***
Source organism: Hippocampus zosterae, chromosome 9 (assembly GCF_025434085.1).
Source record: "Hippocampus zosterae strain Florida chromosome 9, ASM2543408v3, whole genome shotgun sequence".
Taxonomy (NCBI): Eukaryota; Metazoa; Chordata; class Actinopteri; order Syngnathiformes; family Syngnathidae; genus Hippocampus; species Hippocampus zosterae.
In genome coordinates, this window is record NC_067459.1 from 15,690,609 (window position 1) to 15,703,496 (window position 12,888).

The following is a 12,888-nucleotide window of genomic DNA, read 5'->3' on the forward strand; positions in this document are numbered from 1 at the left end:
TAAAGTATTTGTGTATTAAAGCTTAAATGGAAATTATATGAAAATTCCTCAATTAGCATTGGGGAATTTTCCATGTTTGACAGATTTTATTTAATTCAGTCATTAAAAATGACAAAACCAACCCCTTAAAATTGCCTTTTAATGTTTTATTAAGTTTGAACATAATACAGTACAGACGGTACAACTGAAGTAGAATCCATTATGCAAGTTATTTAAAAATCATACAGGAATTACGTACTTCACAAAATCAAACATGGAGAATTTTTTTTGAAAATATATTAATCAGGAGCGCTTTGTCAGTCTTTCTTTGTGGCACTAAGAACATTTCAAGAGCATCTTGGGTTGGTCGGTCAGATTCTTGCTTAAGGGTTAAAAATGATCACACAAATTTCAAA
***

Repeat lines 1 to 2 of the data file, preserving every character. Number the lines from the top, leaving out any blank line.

Source organism: Hippocampus zosterae, chromosome 9 (assembly GCF_025434085.1).
Source record: "Hippocampus zosterae strain Florida chromosome 9, ASM2543408v3, whole genome shotgun sequence".